If you work for New Jersey or one of its entities, you may be barred from pursuing a claim under the Americans with Disabilities Act (ADA) in state court against your employer, based upon jurisdictional grounds. At the same time, you may also be barred from pursuing a disability claim under New Jersey’s Law Against Discrimination (LAD) against your state employer if you also have a whistleblowing claim that you choose to pursue under New Jersey’s Conscientious Employee Protection Act (CEPA). That is because CEPA contains an election of remedies provision that requires a plaintiff to elect a remedy under either CEPA or the LAD. You may then be left without a remedy for your disability discrimination and/or failure to accommodate claim. That is what occurred to Police Officer Brian Royster in his action against the New Jersey State Police.
In the matter of Royster v. New Jersey State Police, Officer Royster brought claims in state court against the NJSP and his supervisor under the ADA (a federal law), as well as under New Jersey’s LAD and CEPA. Officer Royster alleged that the NJSP failed to timely promote him, in retaliation for his reporting that the Equal Employment Opportunity/Affirmative Action Unit, to which he was assigned, failed to timely investigate matters and that the NJSP generally disciplined African American troopers more severely than white troopers. This delay in promotion resulted in a reduced salary and pension for Officer Royster. Officer Royster also alleged that the NJSP failed to accommodate his medical condition of ulcerative colitis by assigning him to a position doing vehicle surveillance where he was without constant access to a restroom. At trial, Officer Royster’s counsel elected to waive plaintiff’s LAD claims, pursuant to the CEPA waiver clause contained in N.J.S.A. 34:19-8, and pursue his failure to accommodate claims under the ADA, instead.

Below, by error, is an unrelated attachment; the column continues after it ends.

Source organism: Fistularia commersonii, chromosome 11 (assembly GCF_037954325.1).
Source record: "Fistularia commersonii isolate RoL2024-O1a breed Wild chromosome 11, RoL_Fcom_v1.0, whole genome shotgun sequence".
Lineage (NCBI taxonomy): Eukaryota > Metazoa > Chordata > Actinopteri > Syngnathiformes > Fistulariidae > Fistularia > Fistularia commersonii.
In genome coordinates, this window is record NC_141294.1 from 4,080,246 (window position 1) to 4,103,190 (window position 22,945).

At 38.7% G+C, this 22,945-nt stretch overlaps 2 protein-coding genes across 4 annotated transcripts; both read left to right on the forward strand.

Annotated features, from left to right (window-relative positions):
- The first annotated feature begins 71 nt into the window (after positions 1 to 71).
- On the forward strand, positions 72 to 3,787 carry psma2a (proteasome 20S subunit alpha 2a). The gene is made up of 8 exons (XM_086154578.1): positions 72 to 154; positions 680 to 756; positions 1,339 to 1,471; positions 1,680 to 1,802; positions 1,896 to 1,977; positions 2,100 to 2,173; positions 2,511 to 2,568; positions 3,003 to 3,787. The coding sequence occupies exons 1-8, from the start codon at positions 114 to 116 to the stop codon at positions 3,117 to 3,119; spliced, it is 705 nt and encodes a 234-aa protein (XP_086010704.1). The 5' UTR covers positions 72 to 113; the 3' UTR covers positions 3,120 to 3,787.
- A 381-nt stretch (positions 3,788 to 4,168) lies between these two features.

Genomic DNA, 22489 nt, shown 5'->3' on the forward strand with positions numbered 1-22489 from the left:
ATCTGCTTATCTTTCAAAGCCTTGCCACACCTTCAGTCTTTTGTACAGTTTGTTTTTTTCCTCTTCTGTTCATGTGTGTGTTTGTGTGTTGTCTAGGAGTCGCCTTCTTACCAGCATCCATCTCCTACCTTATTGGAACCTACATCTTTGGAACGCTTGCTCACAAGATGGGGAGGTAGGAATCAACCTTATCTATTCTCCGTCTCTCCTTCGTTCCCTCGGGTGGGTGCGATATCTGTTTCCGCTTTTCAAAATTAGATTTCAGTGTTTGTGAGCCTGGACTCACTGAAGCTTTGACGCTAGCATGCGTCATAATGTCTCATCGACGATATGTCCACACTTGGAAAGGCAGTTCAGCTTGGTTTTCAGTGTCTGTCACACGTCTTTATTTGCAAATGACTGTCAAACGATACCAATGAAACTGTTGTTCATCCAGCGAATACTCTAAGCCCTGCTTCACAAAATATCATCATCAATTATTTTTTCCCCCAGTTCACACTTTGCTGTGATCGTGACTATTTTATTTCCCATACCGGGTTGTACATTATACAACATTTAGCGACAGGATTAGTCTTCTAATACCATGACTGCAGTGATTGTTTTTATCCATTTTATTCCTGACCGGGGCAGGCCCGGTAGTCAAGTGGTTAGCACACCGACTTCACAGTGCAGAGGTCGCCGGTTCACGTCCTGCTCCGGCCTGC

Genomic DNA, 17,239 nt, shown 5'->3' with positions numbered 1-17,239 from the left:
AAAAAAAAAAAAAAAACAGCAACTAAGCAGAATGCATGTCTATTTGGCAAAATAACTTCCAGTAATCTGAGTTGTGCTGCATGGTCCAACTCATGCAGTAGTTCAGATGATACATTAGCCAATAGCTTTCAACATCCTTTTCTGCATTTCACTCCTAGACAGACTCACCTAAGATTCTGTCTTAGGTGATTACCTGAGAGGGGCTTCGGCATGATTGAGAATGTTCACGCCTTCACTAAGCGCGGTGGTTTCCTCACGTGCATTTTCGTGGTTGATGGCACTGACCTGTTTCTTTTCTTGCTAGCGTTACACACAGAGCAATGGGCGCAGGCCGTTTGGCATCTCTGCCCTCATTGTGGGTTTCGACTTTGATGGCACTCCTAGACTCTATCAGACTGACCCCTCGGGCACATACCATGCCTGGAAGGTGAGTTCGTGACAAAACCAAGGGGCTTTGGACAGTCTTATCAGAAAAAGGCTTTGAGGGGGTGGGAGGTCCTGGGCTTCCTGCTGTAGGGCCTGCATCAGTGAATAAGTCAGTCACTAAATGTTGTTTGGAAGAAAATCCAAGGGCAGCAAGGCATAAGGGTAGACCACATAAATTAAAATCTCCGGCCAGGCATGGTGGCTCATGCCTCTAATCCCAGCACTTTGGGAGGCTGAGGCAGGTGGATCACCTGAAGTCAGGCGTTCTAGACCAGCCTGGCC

Officer Royster prevailed at trial on his CEPA and ADA claims. On the CEPA claim, the jury awarded him $55,000 in lost wages, $305,000 in lost pension benefits, and $200,000 for mental anguish and emotional distress. The jury also awarded Officer Royster $500,000 for emotional distress on his ADA claim. The judge then added pre-judgment interest on the CEPA damages, and entered judgment in plaintiff’s favor in the amount of $895,548.12. On appeal, the Appellate Division dismissed plaintiff’s ADA claim based upon its finding that the Trial Court lacked subject matter jurisdiction to hear the ADA claim, based upon the doctrine of “sovereign immunity” applicable to New Jersey and its entities. That doctrine provides generally that states and their entities may not be sued in state court for violations of federal law. The Appellate Division concluded that NJSP was a state entity and thus had immunity from suit under the ADA in state court. In addition, the Appellate Division observed that subject matter jurisdiction was not waived by virtue of the NJSP having appeared and defended against the ADA claim in state court. Rather, the Appellate Division held that the only way that the NJSP could waive subject matter jurisdiction would have been to remove the case to federal court. Thus, because the NJSP had not sought removal to federal court, the Trial Court should have dismissed the ADA claim based upon lack of subject matter jurisdiction. Further, since plaintiff had elected to pursue his CEPA claim and voluntarily dismiss his LAD claim under CEPA’s election of remedies provision, he was left with no remedy for his failure to accommodate claim. To add insult to injury, the Appellate Division also held that the jury verdict on Officer Royster’s CEPA claim was “so fatally flawed that the judgment must be vacated and the matter remanded for a new trial on all issues related to plaintiff’s CEPA claim.”
Plaintiff sought certification for appeal of these and other issues in the New Jersey Supreme Court. The New Jersey Supreme Court agreed to consider only whether the New Jersey State Police, as a state entity, is entitled to immunity from Officer Royster’s failure to accommodate claim under ADA, and if so, whether the NJSP waived that immunity. The Supreme Court’s decision on these issues will likely have a major impact on litigation strategy for state employees who have claims of whistleblower retaliation and disability discrimination and/or failure to accommodate. Whether such employees should file in state or federal court, and which claims they should voluntarily dismiss pursuant to the CEPA waiver clause contained in N.J.S.A. 34:19-8, may be largely determined by the upcoming decision.
By Francine Foner, Esq. and Ty Hyderally, Esq.
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